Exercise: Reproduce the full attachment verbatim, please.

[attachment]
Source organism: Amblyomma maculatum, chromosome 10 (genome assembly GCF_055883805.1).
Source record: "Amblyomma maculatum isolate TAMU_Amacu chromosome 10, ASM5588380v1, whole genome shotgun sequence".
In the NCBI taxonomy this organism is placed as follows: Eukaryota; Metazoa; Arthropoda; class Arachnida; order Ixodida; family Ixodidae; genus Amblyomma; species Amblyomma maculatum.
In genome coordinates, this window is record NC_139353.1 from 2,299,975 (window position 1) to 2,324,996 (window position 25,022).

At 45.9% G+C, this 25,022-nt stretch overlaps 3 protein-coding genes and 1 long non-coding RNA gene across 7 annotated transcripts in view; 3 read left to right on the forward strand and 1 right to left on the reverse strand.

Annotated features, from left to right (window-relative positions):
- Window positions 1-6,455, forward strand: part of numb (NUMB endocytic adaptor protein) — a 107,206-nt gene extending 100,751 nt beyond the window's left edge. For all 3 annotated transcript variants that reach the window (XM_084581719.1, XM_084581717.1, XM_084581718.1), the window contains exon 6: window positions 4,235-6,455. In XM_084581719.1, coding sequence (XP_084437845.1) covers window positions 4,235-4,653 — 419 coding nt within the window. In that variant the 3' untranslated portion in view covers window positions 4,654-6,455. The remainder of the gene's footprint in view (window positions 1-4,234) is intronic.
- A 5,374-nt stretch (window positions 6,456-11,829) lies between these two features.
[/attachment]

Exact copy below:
Source organism: Amblyomma maculatum, chromosome 10 (genome assembly GCF_055883805.1).
Source record: "Amblyomma maculatum isolate TAMU_Amacu chromosome 10, ASM5588380v1, whole genome shotgun sequence".
In the NCBI taxonomy this organism is placed as follows: Eukaryota; Metazoa; Arthropoda; class Arachnida; order Ixodida; family Ixodidae; genus Amblyomma; species Amblyomma maculatum.
In genome coordinates, this window is record NC_139353.1 from 2,299,975 (window position 1) to 2,324,996 (window position 25,022).

At 45.9% G+C, this 25,022-nt stretch overlaps 3 protein-coding genes and 1 long non-coding RNA gene across 7 annotated transcripts in view; 3 read left to right on the forward strand and 1 right to left on the reverse strand.

Annotated features, from left to right (window-relative positions):
- Window positions 1-6,455, forward strand: part of numb (NUMB endocytic adaptor protein) — a 107,206-nt gene extending 100,751 nt beyond the window's left edge. For all 3 annotated transcript variants that reach the window (XM_084581719.1, XM_084581717.1, XM_084581718.1), the window contains exon 6: window positions 4,235-6,455. In XM_084581719.1, coding sequence (XP_084437845.1) covers window positions 4,235-4,653 — 419 coding nt within the window. In that variant the 3' untranslated portion in view covers window positions 4,654-6,455. The remainder of the gene's footprint in view (window positions 1-4,234) is intronic.
- A 5,374-nt stretch (window positions 6,456-11,829) lies between these two features.